The issues of 19th century slavery and 21st century undocumented immigrants are hauntingly similar. Abraham Lincoln’s speeches and letters have changed the way I approach immigration reform. Although Lincoln addressed social arguments, he approached emancipation of slaves mainly through a single overriding value: universal liberty.
Lincoln believed that the Declaration of Independence, which says, “We hold these truths to be self-evident, that all men are created equal, that they are endowed by their Creator with certain unalienable Rights, that among these are Life, Liberty and the pursuit of Happiness,” gave liberty “not alone to the people of this country, but, I hope, to the world for all future time.”
His historical reading convinced him that the 1786 constitutional compromises with slavery were, in the minds of the framers of our government, only temporary, and that the Declaration “gave promise that in due time the weight would be lifted form the shoulders of all men.” To Lincoln, all men are created equal is “a standard maxim for free society which should be familiar to all, and revered by all; constantly looked to, constantly labored for, and even, though never perfectly attained, constantly approximated, and thereby constantly spreading and deepening its influence, and augmenting the happiness and value of life to all people of all colors, everywhere.”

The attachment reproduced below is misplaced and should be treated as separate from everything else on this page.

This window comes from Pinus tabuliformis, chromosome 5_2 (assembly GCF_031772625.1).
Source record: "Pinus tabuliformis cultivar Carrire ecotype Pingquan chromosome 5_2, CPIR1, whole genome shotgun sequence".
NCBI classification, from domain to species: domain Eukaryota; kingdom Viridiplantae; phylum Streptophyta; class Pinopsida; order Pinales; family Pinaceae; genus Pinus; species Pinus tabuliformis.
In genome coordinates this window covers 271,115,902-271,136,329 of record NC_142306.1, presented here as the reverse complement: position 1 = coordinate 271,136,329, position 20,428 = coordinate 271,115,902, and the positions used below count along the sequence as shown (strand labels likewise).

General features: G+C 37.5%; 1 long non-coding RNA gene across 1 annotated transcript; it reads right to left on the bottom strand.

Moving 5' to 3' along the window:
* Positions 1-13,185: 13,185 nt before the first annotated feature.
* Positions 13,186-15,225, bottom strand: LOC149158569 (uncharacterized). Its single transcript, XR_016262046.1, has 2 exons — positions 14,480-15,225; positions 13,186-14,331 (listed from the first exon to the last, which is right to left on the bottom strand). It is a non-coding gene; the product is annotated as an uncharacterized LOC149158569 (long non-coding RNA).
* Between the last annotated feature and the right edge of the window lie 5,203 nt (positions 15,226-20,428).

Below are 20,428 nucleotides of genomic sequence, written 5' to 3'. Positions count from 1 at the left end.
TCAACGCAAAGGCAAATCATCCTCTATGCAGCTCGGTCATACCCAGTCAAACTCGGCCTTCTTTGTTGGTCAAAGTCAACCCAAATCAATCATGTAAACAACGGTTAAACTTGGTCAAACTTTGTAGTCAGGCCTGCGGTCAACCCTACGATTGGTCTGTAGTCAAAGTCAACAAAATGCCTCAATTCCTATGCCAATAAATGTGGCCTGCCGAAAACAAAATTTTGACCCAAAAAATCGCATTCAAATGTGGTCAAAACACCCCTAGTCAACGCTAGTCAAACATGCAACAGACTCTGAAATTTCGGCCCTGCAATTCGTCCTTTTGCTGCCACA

Lincoln’s liberty is simple: “[E]ach individual is naturally entitled to do as he pleases with himself and the fruit of his labor, so far as it in no wise interferes with any other man’s rights.” In practice this means:
Freedom from intrusion. “But in her natural right to eat the bread she earns with her own hands, without asking leave of anyone else, she is my equal and the equal of all others.”
Freedom to earn. “I take it that it is best for all to leave each man free to acquire property as fast as he can.”
Freedom to relocate. “I desire that if you get too thick here, and find it hard to better your condition on this soil, you may have a chance to [uproot] and go somewhere else.”
Freedom to try. “It is in order that each one of you may have . . . an open field, and a fair chance for your industry, enterprise, and intelligence.”
Why would we not want this for everyone—slaves and immigrants included? Here are the arguments Lincoln’s opponents offered and Lincoln’s responses:
Freeing slaves would wrong the citizen. “I say there is room enough for us all.”
Their bondage is legal. Such thinking “enables the enemies of free institutions with plausibility to taunt us as hypocrites.”
They harm citizen laborers. “Is it true, then, that colored people can displace any more white labor by being free than by remaining slaves?” Can immigrants take any more jobs by coming to the U.S. than by staying in their home countries and working in U.S. factories that move there?
Will universal freedom wrong you? Does denying freedom to others wrong them? If so, let people go and work where they wish.